Tucson Botanical Garden

At the Tucson Botanical Gardens, the sun rose over the edge of the mountains and poured down onto the the huddled group of Photographers,
who were waiting for that early light, they hoped that it might bring some warmth along with it.
We had spent the last couple of days hiding from the searing October sun and were amazed at just how cold it was in the desert when the sun was gone.

Our Garden Writer’s annual trek always includes an early morning photo shoot for the diehard and dedicated who want an opportunity to shoot with the amazing early morning light and with a much smaller group of people to get out of our shots. The prickles, barbs, needles and spines that adorned most of the specimens in the Tucson Botanical Gardens did not leave a lot of room for manoeuvring in order to get the best angle. Their stark beauty made all of the effort more than worthwhile.

The giant Saguaro Cactus with its muscular arms is probably the most iconic image of this desert and in real life it was truly impressive. It grows straight up for about 70 years before it even starts to put out those fat branches. Cutting one down is a criminal offence in this part of the world. We saw some amazing examples with multiple arms that must have been well over a hundred years old and you just wanted to stop and admire their strength and beauty. Amazingly, some of them had large holes in them where birds had hollowed them out to make nests and some showed scars where previous holes had healed up. The natives used to harvest the fruit for a variety of culinary uses and had developed a variety of long tools to make that job possible.

In one of the Cactus that seemed to have the longest thorns we discovered a bird’s nest with eggs in it. It is surely protected from any predators but it must belong to a very careful bird. I can’t imagine how it gets in and out without getting stabbed but I guess we all adapt to our surroundings.

For a gardener who spends much of his gardening time trying to eliminate the weeds that sprout everywhere, the desert looked delightful but strange. There appear to be no weeds. Roadsides and any other untended spaces are just bare and brown. One of the speakers at our seminars showed us a picture of small electric jack hammer and told us, that it was their idea of a trowel. Penetrating the native soil with anything else was apparently very difficult. Amazingly these huge and fascinating Cactus managed to thrive in these conditions.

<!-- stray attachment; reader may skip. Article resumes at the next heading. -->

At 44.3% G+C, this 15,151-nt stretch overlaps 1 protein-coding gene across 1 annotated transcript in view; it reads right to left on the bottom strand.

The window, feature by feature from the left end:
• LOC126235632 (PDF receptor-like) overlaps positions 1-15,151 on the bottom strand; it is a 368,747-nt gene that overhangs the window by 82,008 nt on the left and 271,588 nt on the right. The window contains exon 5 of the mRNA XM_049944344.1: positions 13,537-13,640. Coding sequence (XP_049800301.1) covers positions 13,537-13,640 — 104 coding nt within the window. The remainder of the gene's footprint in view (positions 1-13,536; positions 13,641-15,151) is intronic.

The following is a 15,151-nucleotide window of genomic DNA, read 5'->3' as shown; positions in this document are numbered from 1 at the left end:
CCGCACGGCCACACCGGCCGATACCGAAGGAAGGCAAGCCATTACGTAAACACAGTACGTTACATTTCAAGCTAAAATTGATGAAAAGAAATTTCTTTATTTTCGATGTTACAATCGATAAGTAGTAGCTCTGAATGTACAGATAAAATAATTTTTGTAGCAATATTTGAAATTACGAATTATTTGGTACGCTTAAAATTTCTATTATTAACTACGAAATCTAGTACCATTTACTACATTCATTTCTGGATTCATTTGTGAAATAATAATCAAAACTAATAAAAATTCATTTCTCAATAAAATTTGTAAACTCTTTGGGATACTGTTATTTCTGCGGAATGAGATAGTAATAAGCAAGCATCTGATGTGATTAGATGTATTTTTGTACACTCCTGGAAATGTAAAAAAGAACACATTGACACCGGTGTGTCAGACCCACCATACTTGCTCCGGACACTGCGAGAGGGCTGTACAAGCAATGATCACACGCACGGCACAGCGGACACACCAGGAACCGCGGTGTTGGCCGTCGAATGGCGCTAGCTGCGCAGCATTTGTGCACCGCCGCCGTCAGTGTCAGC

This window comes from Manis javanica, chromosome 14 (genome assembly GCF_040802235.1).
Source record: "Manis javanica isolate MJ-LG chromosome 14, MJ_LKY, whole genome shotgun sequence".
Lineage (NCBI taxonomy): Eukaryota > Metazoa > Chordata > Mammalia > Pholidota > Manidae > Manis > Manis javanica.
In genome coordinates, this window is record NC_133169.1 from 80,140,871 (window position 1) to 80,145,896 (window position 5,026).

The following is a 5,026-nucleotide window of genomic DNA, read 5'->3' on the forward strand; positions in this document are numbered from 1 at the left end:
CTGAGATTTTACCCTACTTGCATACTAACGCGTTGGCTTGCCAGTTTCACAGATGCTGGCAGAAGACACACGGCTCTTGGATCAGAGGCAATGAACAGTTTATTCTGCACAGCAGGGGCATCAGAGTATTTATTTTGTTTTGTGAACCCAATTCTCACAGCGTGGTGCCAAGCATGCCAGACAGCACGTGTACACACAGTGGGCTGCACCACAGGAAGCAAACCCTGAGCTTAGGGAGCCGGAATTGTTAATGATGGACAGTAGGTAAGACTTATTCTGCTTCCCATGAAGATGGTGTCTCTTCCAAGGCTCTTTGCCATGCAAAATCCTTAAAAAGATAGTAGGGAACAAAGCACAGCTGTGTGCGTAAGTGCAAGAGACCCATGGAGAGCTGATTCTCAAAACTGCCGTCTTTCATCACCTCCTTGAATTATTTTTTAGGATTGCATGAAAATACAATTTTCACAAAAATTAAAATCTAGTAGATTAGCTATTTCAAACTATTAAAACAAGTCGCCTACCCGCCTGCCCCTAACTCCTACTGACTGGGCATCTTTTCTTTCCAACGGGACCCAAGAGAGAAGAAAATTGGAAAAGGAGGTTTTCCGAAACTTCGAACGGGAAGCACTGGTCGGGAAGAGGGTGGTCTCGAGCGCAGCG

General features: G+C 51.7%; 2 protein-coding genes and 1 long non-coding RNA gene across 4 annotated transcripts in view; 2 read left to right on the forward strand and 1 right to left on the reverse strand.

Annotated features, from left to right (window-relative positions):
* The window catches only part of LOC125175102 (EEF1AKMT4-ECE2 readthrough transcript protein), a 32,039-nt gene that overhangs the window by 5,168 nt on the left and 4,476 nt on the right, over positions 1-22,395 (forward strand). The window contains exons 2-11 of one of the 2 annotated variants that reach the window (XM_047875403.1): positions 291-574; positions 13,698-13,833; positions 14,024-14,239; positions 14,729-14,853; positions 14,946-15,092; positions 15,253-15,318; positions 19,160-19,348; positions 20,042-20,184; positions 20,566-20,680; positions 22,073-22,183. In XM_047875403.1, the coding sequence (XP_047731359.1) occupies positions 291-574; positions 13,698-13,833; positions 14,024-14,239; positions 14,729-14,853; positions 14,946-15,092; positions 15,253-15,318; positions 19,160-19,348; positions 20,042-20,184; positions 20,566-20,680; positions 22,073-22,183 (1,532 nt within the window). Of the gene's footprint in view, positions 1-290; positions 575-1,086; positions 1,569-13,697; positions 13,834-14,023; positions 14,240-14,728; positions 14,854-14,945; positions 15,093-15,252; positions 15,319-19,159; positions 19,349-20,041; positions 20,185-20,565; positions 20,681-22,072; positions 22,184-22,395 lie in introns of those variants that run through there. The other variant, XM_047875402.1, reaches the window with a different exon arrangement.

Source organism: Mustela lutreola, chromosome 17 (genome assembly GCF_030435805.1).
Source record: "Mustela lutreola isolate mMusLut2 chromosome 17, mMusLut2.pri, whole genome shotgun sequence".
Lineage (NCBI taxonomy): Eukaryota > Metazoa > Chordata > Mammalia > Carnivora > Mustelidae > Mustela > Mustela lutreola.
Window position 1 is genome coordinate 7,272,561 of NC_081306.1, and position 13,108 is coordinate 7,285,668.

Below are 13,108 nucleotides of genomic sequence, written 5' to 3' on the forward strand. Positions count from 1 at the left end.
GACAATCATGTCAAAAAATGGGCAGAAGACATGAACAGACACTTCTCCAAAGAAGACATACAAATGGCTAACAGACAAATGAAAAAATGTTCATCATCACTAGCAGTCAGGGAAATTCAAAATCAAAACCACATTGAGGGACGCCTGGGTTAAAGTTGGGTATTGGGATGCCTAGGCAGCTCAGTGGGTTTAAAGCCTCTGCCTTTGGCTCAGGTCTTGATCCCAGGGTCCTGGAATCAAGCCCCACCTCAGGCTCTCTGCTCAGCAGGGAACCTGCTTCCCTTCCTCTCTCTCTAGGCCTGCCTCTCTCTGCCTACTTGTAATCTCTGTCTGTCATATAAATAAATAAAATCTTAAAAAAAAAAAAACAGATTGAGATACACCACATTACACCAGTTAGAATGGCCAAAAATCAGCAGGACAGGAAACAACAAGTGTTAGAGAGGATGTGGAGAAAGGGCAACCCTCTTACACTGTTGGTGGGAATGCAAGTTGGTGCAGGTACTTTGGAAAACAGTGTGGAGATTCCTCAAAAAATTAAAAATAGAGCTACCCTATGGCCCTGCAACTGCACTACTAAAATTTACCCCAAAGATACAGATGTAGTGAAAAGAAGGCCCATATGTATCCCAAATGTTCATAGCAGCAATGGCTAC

There were a variety of other succulents and a couple of woody shrubs/trees that also made there homes in these inhospitable conditions. The Mesquite tree was a highly useful species because it actually produced some useable wood. The natives had used it for all manner of structures and tools and for fuel to ward off those cold desert nights.

The Tucson Botanical Garden had several varieties of Euphorbia planted and although their appearance is somewhat cactus like, they are all old world natives. There were a wide range of Agaves growing with their wide succulent leaves forming a basal rosette. It’s difficult to call them leaves as they are usually large and very fleshy and typically carrying an very sharp spine at their tips. The varying patterns and colours on these leaves is what makes this a fascinating genus to collect and grow. Although there were many of them planted in the ground at the Tucson Botanical Gardens, many of we visitors new them as container grown specimens in our own gardens. They grow fro many years before they send up their tall flower spike and the die after flowering. They are also the source for Tequila.

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